It comes from somebody who for a couple of decades occupied the position of being one of the few white people in the Black crowd at the Trayvon Martin vigil, the Michael Brown protest, and many other events--even the first MLK Day at the University of Pennsylvania! (of course, I went. I was shocked when I saw that the only white people there were basically me and the University officials.) Over those two decades, I got used to the fact that, if I wanted to meet a white friend at the rally, it would be really easy--just get up on something and scan the crowd, because there would be so few white people it'd be easy to find them.
From the early 90s to around 2006, I got used to being one of a handful of white people surrounded by Black people every time I just followed my own political beliefs--what I thought was right.
I have never claimed any credibility for these actions before, not because I didn't show up, not because I didn't do the work, but because I didn't think my actions were something to boast about. I was even confused when, in 2004, a Black woman threw her arms around me and thanked me for protesting in 2000.
It's not like it was charity or altruism. I was doing what was ordinarily right--fulfilling the basic obligations of citizenship. Showing up.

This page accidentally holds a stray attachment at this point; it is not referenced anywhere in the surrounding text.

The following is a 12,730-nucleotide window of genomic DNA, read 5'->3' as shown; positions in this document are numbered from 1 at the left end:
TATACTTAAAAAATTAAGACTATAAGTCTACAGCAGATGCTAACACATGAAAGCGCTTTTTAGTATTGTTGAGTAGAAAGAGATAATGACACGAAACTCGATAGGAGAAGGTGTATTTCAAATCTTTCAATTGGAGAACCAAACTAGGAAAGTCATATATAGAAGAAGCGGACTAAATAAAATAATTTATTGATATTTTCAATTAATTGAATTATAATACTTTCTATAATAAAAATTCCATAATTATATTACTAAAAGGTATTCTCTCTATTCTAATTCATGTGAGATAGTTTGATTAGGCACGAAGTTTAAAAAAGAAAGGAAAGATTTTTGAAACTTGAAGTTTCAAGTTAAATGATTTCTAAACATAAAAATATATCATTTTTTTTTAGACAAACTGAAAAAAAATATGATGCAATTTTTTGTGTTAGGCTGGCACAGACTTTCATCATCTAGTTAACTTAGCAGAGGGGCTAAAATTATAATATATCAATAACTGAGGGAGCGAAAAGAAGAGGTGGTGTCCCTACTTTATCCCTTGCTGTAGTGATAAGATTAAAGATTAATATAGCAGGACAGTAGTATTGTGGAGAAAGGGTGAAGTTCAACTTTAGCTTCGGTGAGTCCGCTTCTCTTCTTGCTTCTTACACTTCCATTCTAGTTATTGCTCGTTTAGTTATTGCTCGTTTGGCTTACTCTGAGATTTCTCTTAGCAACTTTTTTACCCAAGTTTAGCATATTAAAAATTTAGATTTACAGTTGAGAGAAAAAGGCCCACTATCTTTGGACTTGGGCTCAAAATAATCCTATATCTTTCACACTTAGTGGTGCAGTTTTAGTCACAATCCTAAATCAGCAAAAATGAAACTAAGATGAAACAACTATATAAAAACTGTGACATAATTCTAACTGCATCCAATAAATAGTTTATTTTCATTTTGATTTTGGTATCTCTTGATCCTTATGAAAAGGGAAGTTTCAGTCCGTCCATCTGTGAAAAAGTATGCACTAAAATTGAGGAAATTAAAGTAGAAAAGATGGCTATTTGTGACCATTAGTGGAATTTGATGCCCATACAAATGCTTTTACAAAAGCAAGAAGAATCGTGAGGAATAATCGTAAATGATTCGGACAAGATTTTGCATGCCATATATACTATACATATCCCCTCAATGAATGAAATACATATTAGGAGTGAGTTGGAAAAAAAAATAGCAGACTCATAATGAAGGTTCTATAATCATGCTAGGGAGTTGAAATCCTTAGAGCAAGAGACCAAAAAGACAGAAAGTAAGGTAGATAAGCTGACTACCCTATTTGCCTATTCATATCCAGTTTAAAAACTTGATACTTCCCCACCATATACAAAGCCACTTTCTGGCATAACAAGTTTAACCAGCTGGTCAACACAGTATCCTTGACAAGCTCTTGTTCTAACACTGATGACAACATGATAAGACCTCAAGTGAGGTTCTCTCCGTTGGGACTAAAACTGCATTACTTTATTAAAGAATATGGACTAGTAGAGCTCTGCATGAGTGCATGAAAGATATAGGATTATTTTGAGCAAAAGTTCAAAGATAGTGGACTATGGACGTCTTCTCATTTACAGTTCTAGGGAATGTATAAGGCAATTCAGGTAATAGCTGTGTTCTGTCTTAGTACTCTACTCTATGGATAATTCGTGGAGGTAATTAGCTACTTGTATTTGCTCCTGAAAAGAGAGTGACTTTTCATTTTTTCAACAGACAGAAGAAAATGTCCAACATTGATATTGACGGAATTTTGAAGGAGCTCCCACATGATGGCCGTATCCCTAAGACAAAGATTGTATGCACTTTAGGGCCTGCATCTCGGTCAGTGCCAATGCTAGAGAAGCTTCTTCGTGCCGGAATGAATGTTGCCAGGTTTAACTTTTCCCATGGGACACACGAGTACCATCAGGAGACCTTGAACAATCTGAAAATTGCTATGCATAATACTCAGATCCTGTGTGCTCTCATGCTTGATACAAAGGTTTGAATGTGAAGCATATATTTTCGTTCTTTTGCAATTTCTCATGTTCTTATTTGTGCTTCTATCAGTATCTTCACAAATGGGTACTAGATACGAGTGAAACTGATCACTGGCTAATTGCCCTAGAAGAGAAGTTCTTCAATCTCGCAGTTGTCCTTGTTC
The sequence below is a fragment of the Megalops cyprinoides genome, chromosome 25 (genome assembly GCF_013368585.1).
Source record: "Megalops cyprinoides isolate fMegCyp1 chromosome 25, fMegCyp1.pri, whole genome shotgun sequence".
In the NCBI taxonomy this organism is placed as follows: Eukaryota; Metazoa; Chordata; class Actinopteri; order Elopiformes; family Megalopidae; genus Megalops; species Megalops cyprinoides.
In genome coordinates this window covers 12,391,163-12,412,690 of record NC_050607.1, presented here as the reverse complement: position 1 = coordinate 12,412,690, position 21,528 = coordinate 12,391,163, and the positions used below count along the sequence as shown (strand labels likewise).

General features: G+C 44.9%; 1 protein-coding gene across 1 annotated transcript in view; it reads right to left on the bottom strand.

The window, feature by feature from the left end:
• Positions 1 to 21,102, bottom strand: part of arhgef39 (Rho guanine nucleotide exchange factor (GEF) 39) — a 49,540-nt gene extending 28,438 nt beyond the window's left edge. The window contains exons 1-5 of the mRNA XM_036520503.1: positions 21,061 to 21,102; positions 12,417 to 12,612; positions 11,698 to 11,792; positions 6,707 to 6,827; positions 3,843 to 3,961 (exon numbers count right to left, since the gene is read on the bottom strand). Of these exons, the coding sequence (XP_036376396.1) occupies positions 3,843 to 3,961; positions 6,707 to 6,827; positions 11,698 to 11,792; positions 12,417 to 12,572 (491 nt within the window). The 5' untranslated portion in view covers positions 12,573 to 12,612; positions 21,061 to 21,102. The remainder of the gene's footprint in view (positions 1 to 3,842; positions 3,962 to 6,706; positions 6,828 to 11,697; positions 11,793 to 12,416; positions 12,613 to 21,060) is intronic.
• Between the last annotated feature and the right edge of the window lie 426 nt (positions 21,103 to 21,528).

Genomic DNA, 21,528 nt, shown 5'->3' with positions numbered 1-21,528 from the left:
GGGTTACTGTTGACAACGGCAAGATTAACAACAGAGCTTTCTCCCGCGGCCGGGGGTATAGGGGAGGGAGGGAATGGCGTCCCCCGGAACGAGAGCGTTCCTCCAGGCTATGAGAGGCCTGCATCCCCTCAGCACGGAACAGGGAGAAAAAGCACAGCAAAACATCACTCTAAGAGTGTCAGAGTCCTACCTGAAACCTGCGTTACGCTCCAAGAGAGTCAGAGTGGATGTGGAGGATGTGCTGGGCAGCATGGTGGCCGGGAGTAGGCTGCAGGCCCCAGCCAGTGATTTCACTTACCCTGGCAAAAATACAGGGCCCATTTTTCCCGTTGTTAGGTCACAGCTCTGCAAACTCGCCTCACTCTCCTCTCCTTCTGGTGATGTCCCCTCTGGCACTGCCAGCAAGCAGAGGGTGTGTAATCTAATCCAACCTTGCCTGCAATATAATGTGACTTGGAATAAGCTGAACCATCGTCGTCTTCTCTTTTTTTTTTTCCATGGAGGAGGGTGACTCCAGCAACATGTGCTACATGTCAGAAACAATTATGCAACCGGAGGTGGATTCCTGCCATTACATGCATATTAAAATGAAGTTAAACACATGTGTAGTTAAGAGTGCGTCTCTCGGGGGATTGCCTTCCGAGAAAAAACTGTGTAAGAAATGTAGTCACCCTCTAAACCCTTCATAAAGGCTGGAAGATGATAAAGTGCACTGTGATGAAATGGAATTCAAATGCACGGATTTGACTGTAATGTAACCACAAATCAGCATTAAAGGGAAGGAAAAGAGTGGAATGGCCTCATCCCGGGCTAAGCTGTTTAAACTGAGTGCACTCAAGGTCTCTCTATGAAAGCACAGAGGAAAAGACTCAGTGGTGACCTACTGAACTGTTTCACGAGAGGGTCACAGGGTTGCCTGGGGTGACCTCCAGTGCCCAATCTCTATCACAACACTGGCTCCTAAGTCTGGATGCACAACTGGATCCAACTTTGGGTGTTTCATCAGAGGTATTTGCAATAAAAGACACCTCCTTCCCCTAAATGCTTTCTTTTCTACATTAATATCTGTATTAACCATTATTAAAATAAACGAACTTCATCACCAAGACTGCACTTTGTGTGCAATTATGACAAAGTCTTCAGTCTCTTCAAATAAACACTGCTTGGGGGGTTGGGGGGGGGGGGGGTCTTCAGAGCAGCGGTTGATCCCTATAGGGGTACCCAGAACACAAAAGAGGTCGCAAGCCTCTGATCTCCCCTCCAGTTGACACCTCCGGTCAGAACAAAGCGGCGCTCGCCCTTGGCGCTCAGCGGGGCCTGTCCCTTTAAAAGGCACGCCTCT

But now, apparently, Black leadership has decided to embrace all those white people who didn't show up, some of whom were actively on the other side in their time of need, endorsing those who were in the "Nothing to see here!" crowd and the gaslighters. They're even helping the gaslighters expand their gaslighting program to all those who don't fall in line with the gaslighters' cheap and superficial political goals. It's easy--just call dissidents racist. If they're white, it's a surefire way of silencing dissent. Black political leadership, Black people in the white corporate media, and some Black people online are actually providing cover to people like the Clintons. Even when members of the fraudulent, racist Bush administration, attempt to rehabilitate their reputations by the incredibly superficial gesture of saying something bad about Donald Trump, there seems to be little or no appreciation of the hypocrisy by Black leadership or Black media figures.